Third Thursday Presentation Norman Thomas Marshall

Hartford, CT) – Actor Norman Thomas Marshall gave a short reenactment followed by a discussion on the life of Abolitionist John Brown, on Thursday, February 21, 2019, at the Connecticut State Library.

The year 2019 will mark the 160 year anniversary of John Brown’s raid on Harpers Ferry. John Brown was an American abolitionist who believed in and advocated armed insurrection as the only way to overthrow the institution of slavery in the United States. Born in Torrington, Connecticut in 1800, Brown first gained national attention when he led small groups of volunteers during the Bleeding Kansas crisis of 1856On October 1859, Brown led a raid on the federal armory at Harpers Ferry, Virginia (today West Virginia), intending to start a slave liberation movement that would spread south through the mountainous regions of Virginia and North Carolina. He seized the armory, but seven people were killed, and ten or more were injured. He intended to arm slaves with weapons from the arsenal, but only a small number of local slaves joined his revolt. 



Marshall’s talk is part of the State Library and Museum of Connecticut History’s Third Thursday Brownbag Lunchtime Speaker series. This series features a variety of speakers on various aspects of Connecticut history.  All programs are free and open to the public and attendees should feel free to bring their lunch.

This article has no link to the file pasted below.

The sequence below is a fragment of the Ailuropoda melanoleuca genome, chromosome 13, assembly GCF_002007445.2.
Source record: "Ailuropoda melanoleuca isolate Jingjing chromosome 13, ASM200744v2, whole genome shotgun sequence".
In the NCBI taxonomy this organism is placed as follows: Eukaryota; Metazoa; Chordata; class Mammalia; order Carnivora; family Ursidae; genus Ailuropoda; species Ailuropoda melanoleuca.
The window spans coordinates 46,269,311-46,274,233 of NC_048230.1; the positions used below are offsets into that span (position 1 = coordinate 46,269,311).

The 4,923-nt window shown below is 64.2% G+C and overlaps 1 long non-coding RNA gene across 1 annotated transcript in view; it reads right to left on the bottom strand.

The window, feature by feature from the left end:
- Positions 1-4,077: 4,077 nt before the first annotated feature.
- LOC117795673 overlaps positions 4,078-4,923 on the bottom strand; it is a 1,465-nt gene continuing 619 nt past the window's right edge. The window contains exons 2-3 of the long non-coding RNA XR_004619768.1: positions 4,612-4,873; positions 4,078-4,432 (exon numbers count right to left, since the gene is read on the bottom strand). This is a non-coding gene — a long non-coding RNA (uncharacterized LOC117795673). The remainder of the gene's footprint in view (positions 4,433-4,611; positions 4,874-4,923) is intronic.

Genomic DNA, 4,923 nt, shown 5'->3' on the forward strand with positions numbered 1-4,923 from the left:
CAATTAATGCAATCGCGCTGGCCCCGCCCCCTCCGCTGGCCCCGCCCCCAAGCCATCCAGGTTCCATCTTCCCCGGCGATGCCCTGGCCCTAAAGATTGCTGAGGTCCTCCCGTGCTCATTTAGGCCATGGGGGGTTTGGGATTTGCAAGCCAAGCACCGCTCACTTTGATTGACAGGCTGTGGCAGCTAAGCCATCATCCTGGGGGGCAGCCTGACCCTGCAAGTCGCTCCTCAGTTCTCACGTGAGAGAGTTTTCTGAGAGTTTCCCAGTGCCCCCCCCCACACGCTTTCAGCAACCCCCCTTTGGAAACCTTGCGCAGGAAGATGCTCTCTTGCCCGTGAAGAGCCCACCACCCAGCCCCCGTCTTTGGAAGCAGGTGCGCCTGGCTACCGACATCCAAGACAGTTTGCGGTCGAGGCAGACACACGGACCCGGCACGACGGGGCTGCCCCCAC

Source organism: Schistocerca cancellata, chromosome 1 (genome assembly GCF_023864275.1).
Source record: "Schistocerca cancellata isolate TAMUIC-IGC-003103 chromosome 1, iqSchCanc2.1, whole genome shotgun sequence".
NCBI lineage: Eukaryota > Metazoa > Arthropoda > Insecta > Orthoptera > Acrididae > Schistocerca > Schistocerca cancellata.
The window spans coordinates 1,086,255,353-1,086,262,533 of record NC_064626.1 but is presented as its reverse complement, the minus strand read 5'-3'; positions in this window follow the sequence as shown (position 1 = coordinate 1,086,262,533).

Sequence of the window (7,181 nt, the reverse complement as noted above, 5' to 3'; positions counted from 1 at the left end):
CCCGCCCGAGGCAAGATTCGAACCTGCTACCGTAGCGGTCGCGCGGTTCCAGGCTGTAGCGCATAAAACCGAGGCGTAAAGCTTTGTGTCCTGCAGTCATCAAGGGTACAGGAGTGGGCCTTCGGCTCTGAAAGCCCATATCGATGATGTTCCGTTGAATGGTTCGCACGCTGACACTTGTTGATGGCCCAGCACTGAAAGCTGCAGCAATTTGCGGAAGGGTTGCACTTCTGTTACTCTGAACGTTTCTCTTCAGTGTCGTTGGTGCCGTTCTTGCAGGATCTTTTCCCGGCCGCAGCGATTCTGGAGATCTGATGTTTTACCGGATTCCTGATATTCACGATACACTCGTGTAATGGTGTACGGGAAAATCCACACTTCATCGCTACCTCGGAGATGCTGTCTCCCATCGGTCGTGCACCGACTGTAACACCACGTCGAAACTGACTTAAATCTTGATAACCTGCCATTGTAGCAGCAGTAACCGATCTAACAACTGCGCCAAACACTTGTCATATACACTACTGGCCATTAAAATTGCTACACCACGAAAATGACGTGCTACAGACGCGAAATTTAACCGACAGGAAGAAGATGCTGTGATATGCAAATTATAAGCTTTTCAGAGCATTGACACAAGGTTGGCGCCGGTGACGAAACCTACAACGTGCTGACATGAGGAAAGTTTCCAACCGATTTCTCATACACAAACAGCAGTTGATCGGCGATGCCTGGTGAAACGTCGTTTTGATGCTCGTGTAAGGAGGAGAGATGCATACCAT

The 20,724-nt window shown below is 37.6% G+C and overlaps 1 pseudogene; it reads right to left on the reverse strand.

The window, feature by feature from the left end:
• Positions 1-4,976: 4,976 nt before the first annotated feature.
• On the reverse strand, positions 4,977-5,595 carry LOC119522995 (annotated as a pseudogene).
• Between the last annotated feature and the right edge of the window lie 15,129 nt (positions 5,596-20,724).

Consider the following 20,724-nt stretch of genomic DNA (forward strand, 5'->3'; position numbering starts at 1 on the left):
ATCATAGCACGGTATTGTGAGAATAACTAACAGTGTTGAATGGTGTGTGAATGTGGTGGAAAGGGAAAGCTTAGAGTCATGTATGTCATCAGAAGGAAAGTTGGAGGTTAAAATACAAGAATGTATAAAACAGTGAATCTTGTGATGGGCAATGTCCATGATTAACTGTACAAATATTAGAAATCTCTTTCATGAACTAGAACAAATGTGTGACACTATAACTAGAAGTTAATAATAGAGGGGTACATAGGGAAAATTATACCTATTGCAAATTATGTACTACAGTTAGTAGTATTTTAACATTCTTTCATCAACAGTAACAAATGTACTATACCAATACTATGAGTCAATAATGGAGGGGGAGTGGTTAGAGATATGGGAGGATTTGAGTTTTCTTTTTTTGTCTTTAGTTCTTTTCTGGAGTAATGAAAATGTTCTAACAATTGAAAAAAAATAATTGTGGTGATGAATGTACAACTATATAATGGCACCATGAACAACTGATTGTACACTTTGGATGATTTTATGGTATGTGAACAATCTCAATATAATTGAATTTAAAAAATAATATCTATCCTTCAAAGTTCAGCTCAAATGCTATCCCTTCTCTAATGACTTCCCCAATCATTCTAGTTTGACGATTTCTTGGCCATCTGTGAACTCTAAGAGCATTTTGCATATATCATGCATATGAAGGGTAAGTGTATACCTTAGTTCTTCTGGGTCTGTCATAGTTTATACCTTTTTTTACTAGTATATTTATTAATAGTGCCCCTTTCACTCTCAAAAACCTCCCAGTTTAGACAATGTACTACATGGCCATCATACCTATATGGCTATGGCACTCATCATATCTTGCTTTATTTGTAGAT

About the Speaker: In his1967 New York debut, Norman Thomas Marshall played the title role in the Judson Poets Theatre production of the Theatre of the Ridiculous classic, Gorilla Queen by Ronald Tavel. Since then he has participated in several hundred plays, films, soap operas, voice overs, commercials and radio dramas as actor, director, producer and playwright with such stalwarts as Moses Gunn, F. Murray Abraham, David Hasselhoff, Burt Reynolds, Harvey Fierstein, Bette Midler, Christopher Lloyd, and Barbra Streisand. Since 1995, his attention has centered on John Brown: Trumpet of Freedom, a one-person play with thirty characters that has been performed several hundred times from California to Denmark.